Kurt FREAKING Warner?!?!?!?

He's not even top five amongst those who have played while he has, let alone ALL TIME.

Maybe he's on the Arizona Cardinals' top five, but all-NFL all-time?  Laughable.
Do you have a list? :confused:

Kurt was one of the best QB's I've ever seen. He came out of no where to put up some of the best stats ever made... and he won a super bowl and multiple MVP awards.

His top 5 status is pretty much a lock.
So your list of the top five presidents in U.S. history would include George W Bush, Bill Clinton, George HW Bush, Ronald Reagan and Jimmy Carter. :rolleyes: Gimme a break.

Last season Daunte Culpepper threw for more yards, fewer interceptions, only two fewer touchdowns and had a higher rating than your boy Warner did in his "greatest season by a QB ever." Surely Culpepper should be a lock for top five, too. :rolleyes:

Here's a list for the over-twenty crowd:

1. Johnny Unitas

2. Joe Montana

3. Otto Graham

4. John Elway

5. Dan Marino

Get back to me when Warner has another seven or eight magical seasons.
Does anyone have a list of the best seasons compared to league averages?
 
I am noting that these are all players of the "modern era":1. Montana2. Elway3. Favre4. Brady5 a. Marino5 b. Manning

 
It's a shame that Brett Favre's lagacy has been tarnished by this season. Coming into the year, I'd bet that he was much higher on most lists.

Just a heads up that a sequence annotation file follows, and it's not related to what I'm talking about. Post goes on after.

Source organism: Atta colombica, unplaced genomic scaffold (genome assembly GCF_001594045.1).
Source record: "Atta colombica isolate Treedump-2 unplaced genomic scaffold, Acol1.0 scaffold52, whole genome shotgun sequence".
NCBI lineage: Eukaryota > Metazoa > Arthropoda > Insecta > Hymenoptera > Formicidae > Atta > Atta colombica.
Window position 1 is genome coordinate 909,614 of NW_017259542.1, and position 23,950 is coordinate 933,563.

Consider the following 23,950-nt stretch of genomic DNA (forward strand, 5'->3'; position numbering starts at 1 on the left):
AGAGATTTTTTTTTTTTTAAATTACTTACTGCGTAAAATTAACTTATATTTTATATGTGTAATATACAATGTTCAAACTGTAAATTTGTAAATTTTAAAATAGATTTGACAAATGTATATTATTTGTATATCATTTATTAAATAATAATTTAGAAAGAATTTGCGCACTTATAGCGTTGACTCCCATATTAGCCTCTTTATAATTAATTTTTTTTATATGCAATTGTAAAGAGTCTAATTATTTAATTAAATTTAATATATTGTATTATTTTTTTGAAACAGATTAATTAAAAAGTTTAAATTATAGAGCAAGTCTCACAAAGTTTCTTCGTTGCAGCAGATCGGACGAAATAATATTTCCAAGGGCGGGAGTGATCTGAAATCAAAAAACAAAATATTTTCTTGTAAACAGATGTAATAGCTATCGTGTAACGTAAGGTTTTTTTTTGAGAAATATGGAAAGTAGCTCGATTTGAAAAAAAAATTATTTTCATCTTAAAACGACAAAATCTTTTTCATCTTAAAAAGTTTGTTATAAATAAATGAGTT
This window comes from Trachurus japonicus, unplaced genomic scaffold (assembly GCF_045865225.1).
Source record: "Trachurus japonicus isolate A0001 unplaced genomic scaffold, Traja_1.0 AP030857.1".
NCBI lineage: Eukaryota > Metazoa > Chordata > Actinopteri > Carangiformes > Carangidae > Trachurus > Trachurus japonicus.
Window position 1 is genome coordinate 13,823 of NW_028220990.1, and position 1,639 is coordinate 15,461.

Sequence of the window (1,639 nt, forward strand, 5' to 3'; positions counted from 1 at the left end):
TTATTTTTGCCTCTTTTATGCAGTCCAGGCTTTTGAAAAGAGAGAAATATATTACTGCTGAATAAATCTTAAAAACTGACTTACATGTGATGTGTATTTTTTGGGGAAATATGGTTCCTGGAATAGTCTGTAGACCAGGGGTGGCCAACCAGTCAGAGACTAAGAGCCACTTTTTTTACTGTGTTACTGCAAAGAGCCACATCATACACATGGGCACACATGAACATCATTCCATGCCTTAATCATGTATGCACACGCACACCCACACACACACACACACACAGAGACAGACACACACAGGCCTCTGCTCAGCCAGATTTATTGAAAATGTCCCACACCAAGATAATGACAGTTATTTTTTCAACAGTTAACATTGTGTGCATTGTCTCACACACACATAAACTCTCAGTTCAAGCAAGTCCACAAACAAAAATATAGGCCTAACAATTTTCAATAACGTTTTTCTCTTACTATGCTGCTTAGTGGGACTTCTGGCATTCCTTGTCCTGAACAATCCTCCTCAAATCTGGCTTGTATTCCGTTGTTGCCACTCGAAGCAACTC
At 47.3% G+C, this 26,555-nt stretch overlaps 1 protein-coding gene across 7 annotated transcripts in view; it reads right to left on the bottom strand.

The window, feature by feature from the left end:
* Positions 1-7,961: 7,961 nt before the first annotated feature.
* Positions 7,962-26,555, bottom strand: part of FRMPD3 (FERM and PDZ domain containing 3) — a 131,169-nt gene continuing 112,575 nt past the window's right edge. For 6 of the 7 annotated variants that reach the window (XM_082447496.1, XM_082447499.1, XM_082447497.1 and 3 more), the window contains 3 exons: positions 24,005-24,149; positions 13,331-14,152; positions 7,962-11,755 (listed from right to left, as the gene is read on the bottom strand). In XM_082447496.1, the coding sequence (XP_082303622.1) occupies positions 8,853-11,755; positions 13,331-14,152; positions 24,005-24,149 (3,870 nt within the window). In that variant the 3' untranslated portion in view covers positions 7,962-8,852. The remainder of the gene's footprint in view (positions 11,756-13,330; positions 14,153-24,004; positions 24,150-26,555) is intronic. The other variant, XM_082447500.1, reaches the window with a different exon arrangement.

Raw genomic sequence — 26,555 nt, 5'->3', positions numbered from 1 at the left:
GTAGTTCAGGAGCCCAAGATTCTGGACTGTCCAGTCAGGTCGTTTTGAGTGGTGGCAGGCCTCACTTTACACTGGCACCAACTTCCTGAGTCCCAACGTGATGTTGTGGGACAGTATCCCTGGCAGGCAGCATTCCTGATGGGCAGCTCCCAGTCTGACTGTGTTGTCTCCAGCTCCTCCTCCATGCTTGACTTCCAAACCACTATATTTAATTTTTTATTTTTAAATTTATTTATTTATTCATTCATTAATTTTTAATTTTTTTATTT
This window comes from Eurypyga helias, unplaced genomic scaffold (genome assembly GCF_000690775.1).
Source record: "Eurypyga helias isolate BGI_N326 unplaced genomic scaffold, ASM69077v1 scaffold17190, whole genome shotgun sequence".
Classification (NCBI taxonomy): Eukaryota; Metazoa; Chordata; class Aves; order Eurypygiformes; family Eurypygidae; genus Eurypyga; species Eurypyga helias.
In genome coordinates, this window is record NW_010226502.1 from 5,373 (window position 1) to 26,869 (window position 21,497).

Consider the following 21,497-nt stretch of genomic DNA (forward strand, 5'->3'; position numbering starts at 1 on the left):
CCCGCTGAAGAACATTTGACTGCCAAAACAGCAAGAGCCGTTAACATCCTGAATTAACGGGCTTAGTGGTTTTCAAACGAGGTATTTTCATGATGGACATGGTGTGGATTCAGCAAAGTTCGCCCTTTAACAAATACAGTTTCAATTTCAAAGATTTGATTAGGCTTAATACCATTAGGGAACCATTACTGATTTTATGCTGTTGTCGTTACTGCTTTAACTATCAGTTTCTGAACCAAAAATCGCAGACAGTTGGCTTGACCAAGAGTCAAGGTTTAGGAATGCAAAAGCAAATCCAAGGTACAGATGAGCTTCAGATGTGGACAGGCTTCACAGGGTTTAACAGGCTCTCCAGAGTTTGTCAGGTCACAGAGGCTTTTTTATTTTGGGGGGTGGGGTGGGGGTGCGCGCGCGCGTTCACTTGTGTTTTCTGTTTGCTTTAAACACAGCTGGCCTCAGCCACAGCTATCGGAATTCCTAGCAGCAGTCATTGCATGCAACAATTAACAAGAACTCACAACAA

Of the QB's I have seen play since the mid 80's, he did not make my top 5. He would probably be one of the next I would have listed. His constant poor playoff performances over the last five seasons do not help his cause.
Last season Daunte Culpepper threw for more yards, fewer interceptions, only two fewer touchdowns and had a higher rating than your boy Warner did in his "greatest season by a QB ever." Surely Culpepper should be a lock for top five, too. :rolleyes:
Did Culpepper's team win the Super Bowl last year? Did Culpepper win the regular season MVP award?

Did Culpepper win the Super Bowl MVP award?

The answer to all of these questions is no. Replace Culpepper with Warner in reference to 1999 and the answers are all yes. So, to compare Culpepper's 2004 season to Warner's 1999 season is ludicrous. You have to take playoff games into account when comparing seasons.

This is not meant to imply that I think Warner is one of the top QB's of all time. He is not. However, he did have one of the greatest three year stretches in the history of the league and that cannot be denied.

 
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Best QB is not the same as best passer.

1- Otto Graham

2- John Unitas

3- Joe Montana

4- Jim Kelly

5- John Elway

I very much wanted to include Tarkington and Young, but...
Any list that includes Kelly and not Marino is positively obscene.
 
1) Andre Ware2) Scott Mitchell3) Charlie Batch4) Mike McMahon5) Joey Harrington6) Jeff Garcia7) etc...Anyone denying the greatness of this list is a fool.

 
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1) Andre Ware

2) Scott Mitchell

3) Charlie Batch

4) Mike McMahon

5) Joey Harrington

6) Jeff Garcia

7) etc...

Anyone denying the greatness of this list is a fool.
Don't forget about:1) Chuck Long

2) Bob Gagliano

3) Rusty Hilger

4) Jeff Komlo

5) Eric Hipple

6) Erik Kramer

7) Gary Danielson

8) Greg Landry

And yes, each one of these 8 started led the Lions in passing for at least one full SEASON.

Where you have you gone Erik Kramer? Worst mistake the Lions ever made --getting rid of their only QB to win a playoff game in ~50 years.